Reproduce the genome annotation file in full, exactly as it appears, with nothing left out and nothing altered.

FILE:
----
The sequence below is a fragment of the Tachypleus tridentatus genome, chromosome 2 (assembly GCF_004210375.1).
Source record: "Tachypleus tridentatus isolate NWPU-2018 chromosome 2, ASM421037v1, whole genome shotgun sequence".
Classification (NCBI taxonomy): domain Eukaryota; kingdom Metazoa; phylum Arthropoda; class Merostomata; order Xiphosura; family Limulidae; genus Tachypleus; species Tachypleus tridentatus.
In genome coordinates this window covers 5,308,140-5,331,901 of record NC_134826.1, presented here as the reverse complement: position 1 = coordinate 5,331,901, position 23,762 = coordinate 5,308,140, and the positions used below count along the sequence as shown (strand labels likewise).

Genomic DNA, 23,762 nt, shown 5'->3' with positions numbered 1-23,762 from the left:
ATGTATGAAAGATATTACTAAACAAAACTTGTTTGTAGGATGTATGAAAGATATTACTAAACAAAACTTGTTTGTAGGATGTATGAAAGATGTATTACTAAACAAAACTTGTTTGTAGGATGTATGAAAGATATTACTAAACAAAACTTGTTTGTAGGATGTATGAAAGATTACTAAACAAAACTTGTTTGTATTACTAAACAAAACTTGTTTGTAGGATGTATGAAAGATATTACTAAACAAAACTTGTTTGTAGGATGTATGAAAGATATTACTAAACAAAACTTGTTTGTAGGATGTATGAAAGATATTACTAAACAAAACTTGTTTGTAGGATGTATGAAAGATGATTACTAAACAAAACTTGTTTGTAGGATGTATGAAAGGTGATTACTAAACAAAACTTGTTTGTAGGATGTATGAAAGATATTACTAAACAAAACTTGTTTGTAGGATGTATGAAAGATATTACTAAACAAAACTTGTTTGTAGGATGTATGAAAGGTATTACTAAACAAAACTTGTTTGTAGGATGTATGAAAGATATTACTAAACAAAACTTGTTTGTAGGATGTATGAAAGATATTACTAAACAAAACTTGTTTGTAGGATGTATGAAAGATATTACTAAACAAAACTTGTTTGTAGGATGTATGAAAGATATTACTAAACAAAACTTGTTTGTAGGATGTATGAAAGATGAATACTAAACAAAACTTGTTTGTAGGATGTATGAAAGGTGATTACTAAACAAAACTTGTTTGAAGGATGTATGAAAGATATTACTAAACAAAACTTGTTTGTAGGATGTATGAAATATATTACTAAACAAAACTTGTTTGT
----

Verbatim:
The sequence below is a fragment of the Tachypleus tridentatus genome, chromosome 2 (assembly GCF_004210375.1).
Source record: "Tachypleus tridentatus isolate NWPU-2018 chromosome 2, ASM421037v1, whole genome shotgun sequence".
Classification (NCBI taxonomy): domain Eukaryota; kingdom Metazoa; phylum Arthropoda; class Merostomata; order Xiphosura; family Limulidae; genus Tachypleus; species Tachypleus tridentatus.
In genome coordinates this window covers 5,308,140-5,331,901 of record NC_134826.1, presented here as the reverse complement: position 1 = coordinate 5,331,901, position 23,762 = coordinate 5,308,140, and the positions used below count along the sequence as shown (strand labels likewise).

Genomic DNA, 23,762 nt, shown 5'->3' with positions numbered 1-23,762 from the left:
ATGTATGAAAGATATTACTAAACAAAACTTGTTTGTAGGATGTATGAAAGATATTACTAAACAAAACTTGTTTGTAGGATGTATGAAAGATGTATTACTAAACAAAACTTGTTTGTAGGATGTATGAAAGATATTACTAAACAAAACTTGTTTGTAGGATGTATGAAAGATTACTAAACAAAACTTGTTTGTATTACTAAACAAAACTTGTTTGTAGGATGTATGAAAGATATTACTAAACAAAACTTGTTTGTAGGATGTATGAAAGATATTACTAAACAAAACTTGTTTGTAGGATGTATGAAAGATATTACTAAACAAAACTTGTTTGTAGGATGTATGAAAGATGATTACTAAACAAAACTTGTTTGTAGGATGTATGAAAGGTGATTACTAAACAAAACTTGTTTGTAGGATGTATGAAAGATATTACTAAACAAAACTTGTTTGTAGGATGTATGAAAGATATTACTAAACAAAACTTGTTTGTAGGATGTATGAAAGGTATTACTAAACAAAACTTGTTTGTAGGATGTATGAAAGATATTACTAAACAAAACTTGTTTGTAGGATGTATGAAAGATATTACTAAACAAAACTTGTTTGTAGGATGTATGAAAGATATTACTAAACAAAACTTGTTTGTAGGATGTATGAAAGATATTACTAAACAAAACTTGTTTGTAGGATGTATGAAAGATGAATACTAAACAAAACTTGTTTGTAGGATGTATGAAAGGTGATTACTAAACAAAACTTGTTTGAAGGATGTATGAAAGATATTACTAAACAAAACTTGTTTGTAGGATGTATGAAATATATTACTAAACAAAACTTGTTTGT